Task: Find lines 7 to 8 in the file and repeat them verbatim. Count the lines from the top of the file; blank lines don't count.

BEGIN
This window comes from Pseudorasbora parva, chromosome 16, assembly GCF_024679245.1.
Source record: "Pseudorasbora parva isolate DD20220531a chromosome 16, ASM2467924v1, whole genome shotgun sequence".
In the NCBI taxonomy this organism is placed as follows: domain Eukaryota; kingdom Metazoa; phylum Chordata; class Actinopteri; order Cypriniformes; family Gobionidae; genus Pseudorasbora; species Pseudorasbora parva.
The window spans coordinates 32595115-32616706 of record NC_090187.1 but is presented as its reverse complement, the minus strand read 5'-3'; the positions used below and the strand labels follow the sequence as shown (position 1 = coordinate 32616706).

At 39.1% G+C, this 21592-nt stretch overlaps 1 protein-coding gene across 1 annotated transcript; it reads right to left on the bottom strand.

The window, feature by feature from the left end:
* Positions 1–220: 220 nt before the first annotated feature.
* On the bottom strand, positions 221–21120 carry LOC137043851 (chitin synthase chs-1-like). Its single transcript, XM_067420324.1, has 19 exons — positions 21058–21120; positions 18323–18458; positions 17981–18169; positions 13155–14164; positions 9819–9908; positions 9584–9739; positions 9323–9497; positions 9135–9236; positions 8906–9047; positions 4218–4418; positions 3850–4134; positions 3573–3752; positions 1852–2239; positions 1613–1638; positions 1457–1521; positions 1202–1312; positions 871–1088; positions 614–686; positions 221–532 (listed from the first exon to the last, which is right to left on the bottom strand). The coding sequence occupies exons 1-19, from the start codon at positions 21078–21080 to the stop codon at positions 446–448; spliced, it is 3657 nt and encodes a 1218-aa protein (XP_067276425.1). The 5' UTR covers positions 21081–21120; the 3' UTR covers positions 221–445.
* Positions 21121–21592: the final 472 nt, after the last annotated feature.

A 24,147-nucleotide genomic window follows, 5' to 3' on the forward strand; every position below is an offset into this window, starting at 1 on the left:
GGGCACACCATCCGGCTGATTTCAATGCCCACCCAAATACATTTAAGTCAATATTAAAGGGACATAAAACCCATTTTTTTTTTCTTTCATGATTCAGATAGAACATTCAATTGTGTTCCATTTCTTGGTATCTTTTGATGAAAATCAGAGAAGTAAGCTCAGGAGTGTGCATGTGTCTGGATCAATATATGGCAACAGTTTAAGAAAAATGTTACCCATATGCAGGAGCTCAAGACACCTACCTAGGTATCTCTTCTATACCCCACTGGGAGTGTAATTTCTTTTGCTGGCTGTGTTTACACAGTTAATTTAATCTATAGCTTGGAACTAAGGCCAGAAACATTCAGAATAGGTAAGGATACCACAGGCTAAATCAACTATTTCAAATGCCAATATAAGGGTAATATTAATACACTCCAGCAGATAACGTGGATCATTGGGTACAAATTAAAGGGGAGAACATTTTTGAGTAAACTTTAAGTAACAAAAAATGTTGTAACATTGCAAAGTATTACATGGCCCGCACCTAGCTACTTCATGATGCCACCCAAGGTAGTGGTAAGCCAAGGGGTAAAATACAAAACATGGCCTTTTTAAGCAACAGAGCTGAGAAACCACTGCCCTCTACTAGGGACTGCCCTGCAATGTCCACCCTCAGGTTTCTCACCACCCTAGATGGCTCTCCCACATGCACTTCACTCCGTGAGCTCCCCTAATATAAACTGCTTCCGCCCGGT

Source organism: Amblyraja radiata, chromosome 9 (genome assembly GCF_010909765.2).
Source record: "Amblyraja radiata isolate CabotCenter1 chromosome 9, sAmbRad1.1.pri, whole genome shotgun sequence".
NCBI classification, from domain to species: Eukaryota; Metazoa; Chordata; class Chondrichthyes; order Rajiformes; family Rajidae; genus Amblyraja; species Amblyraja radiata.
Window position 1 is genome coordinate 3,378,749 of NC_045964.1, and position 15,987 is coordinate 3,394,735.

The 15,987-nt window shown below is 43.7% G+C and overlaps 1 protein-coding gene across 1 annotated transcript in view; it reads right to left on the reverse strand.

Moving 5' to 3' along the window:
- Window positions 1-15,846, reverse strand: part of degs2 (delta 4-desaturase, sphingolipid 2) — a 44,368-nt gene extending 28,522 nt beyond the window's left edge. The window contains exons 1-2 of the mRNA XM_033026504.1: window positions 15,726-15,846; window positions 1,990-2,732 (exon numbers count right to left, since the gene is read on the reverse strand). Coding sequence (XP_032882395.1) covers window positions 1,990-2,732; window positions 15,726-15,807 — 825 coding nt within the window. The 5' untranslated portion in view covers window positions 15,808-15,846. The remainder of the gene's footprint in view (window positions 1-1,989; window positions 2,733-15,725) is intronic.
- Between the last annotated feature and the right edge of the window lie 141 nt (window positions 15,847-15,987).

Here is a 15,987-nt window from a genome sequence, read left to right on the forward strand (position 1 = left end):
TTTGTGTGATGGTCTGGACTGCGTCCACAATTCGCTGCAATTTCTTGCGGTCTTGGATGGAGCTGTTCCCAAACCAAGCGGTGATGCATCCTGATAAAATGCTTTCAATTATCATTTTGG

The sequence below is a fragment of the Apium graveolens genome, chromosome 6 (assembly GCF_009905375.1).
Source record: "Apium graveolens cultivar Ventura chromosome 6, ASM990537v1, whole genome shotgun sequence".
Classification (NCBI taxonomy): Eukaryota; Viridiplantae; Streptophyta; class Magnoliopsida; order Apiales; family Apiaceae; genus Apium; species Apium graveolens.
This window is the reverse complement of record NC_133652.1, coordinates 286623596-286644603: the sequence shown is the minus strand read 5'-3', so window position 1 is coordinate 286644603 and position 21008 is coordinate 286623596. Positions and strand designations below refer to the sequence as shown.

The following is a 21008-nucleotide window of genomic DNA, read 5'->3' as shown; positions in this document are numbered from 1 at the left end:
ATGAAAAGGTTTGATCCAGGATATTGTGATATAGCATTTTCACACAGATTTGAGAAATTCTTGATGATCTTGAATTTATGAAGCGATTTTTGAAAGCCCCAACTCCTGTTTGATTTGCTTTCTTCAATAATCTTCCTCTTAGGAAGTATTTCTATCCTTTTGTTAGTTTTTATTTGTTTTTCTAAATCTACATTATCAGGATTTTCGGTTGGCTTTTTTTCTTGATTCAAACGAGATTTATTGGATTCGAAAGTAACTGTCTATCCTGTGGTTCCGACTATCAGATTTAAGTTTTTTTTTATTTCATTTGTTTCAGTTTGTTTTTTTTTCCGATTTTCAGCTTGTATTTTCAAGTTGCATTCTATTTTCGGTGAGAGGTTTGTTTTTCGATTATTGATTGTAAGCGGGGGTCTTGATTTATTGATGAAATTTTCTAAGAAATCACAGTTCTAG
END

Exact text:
* Positions 1–220: 220 nt before the first annotated feature.
* On the bottom strand, positions 221–21120 carry LOC137043851 (chitin synthase chs-1-like). Its single transcript, XM_067420324.1, has 19 exons — positions 21058–21120; positions 18323–18458; positions 17981–18169; positions 13155–14164; positions 9819–9908; positions 9584–9739; positions 9323–9497; positions 9135–9236; positions 8906–9047; positions 4218–4418; positions 3850–4134; positions 3573–3752; positions 1852–2239; positions 1613–1638; positions 1457–1521; positions 1202–1312; positions 871–1088; positions 614–686; positions 221–532 (listed from the first exon to the last, which is right to left on the bottom strand). The coding sequence occupies exons 1-19, from the start codon at positions 21078–21080 to the stop codon at positions 446–448; spliced, it is 3657 nt and encodes a 1218-aa protein (XP_067276425.1). The 5' UTR covers positions 21081–21120; the 3' UTR covers positions 221–445.